1996-97 ANNUAL REPORT
The Bir Umm Fawakhir Survey Project occupied most of Carol Meyer's research efforts in the past year. The site of Bir Umm Fawakhir in the central Eastern Desert of Egypt near the Wadi Hammamat is now known to be a fifth- and sixth-century Coptic/Byzantine gold mining town, one of the first ancient Egyptian mining communities to be studied archaeologically and the only one of its period. In July Meyer presented a paper on "The Social Context of Gold Production at Bir Umm Fawakhir" at an international conference on "Social Approaches to an Industrial Past: The Archaeology and Anthropology of Mining," held at the Rockefeller Bellagio Study and Conference Center in Bellagio, Italy. The conference did not focus on mining technology but on miners, where they came from, how they were supported, and what motivated them, a very new approach. The paper has been revised and is scheduled to appear in the conference proceedings in 1998. In December Meyer presented, jointly with Lisa Heidorn, a paper entitled "Three Seasons at Bir Umm Fawakhir in the Central Eastern Desert" at the "Life on the Fringe" conference sponsored by the Netherlands Institute for Archaeology and Arabic Studies in Cairo to bring together archaeologists working in the Eastern and Western Deserts. An impressive amount of research has been carried out in the deserts since Donald Whitcomb and Janet Johnson's pioneering excavations at Quseir al-Qadim from 1978 to 1982, so the opportunity to assemble some of the results of recent work was welcomed. The paper has been prepared for publication in the Life on the Fringe volume. In February Meyer submitted a major grant proposal to the Egyptian Antiquities Project for support for a final season of survey and excavation at Bir Umm Fawakhir in November and December 1997. Another paper, "Bir Umm Fawakhir: Insights into Ancient Egyptian Mining," appeared in the Journal of Minerals, Metals, and Materials in March. Revision of the final report on the 1993 season continues, as does the preparation of the 1996 report. "Sasanian and Islamic Glass from Nippur, Iraq" appeared in Annales du 13e Congres de l'Association Internationale pour l'Histoire du Verre, and Meyer delivered talks on the invention of glass in antiquity to an Oriental Institute Adult Education workshop, the Society of Woman Geographers, and the Primitive Arts Society.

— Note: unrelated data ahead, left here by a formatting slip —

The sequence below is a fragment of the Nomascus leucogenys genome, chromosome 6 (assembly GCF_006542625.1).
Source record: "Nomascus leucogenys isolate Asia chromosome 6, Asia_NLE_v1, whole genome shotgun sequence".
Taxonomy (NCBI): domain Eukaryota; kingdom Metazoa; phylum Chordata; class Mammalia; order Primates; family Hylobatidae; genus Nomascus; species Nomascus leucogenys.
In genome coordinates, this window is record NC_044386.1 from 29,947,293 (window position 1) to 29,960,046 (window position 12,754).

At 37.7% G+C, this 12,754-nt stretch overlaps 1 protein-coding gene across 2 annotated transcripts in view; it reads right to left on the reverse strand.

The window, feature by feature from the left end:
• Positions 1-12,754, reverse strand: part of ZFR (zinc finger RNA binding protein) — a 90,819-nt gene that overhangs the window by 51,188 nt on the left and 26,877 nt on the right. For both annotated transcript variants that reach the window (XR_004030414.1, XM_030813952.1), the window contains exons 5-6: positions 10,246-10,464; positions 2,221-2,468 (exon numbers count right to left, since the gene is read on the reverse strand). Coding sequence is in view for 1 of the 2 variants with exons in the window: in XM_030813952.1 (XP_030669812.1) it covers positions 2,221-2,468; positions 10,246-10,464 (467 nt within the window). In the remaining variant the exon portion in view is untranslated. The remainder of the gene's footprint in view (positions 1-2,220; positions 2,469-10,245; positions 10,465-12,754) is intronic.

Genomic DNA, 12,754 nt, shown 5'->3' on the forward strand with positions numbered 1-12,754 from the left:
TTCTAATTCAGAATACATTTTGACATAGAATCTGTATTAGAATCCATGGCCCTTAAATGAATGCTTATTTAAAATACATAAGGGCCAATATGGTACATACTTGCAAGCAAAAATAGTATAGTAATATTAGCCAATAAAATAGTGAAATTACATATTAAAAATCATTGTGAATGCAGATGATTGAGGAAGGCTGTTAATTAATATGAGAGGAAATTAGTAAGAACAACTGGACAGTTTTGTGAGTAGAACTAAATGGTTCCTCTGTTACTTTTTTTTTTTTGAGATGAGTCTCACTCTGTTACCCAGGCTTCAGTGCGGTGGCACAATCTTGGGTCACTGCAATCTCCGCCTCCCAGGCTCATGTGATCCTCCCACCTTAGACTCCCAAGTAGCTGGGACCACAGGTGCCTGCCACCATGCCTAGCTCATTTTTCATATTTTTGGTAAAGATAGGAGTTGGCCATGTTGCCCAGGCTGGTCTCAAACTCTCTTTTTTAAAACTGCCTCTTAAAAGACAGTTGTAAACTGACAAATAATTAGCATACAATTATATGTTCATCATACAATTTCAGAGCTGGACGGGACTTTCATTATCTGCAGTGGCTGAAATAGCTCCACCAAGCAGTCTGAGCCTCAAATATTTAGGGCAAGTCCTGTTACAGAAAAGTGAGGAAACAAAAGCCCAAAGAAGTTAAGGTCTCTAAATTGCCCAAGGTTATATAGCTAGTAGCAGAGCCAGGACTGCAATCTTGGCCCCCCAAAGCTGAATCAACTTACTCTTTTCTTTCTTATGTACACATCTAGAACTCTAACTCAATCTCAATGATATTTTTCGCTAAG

Revised: July 30, 2007